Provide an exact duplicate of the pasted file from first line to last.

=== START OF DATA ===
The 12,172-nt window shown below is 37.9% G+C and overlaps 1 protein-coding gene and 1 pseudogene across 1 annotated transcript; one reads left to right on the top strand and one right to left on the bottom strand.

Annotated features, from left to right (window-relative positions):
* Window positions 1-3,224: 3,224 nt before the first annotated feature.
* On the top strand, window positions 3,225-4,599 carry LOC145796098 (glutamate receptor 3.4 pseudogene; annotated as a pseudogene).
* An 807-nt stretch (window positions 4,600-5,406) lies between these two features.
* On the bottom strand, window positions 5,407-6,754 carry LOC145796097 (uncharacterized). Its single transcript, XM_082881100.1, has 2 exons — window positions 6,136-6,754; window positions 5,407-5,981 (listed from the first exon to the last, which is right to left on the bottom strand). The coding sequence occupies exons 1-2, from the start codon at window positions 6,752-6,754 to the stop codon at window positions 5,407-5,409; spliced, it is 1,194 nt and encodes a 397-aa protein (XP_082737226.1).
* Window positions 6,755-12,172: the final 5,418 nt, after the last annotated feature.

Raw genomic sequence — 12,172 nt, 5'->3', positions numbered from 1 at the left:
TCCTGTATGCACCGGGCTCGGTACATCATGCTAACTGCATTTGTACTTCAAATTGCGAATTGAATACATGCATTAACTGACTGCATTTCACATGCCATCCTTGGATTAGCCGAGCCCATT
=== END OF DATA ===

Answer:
The 12,172-nt window shown below is 37.9% G+C and overlaps 1 protein-coding gene and 1 pseudogene across 1 annotated transcript; one reads left to right on the top strand and one right to left on the bottom strand.

Annotated features, from left to right (window-relative positions):
* Window positions 1-3,224: 3,224 nt before the first annotated feature.
* On the top strand, window positions 3,225-4,599 carry LOC145796098 (glutamate receptor 3.4 pseudogene; annotated as a pseudogene).
* An 807-nt stretch (window positions 4,600-5,406) lies between these two features.
* On the bottom strand, window positions 5,407-6,754 carry LOC145796097 (uncharacterized). Its single transcript, XM_082881100.1, has 2 exons — window positions 6,136-6,754; window positions 5,407-5,981 (listed from the first exon to the last, which is right to left on the bottom strand). The coding sequence occupies exons 1-2, from the start codon at window positions 6,752-6,754 to the stop codon at window positions 5,407-5,409; spliced, it is 1,194 nt and encodes a 397-aa protein (XP_082737226.1).
* Window positions 6,755-12,172: the final 5,418 nt, after the last annotated feature.

Raw genomic sequence — 12,172 nt, 5'->3', positions numbered from 1 at the left:
TCCTGTATGCACCGGGCTCGGTACATCATGCTAACTGCATTTGTACTTCAAATTGCGAATTGAATACATGCATTAACTGACTGCATTTCACATGCCATCCTTGGATTAGCCGAGCCCATT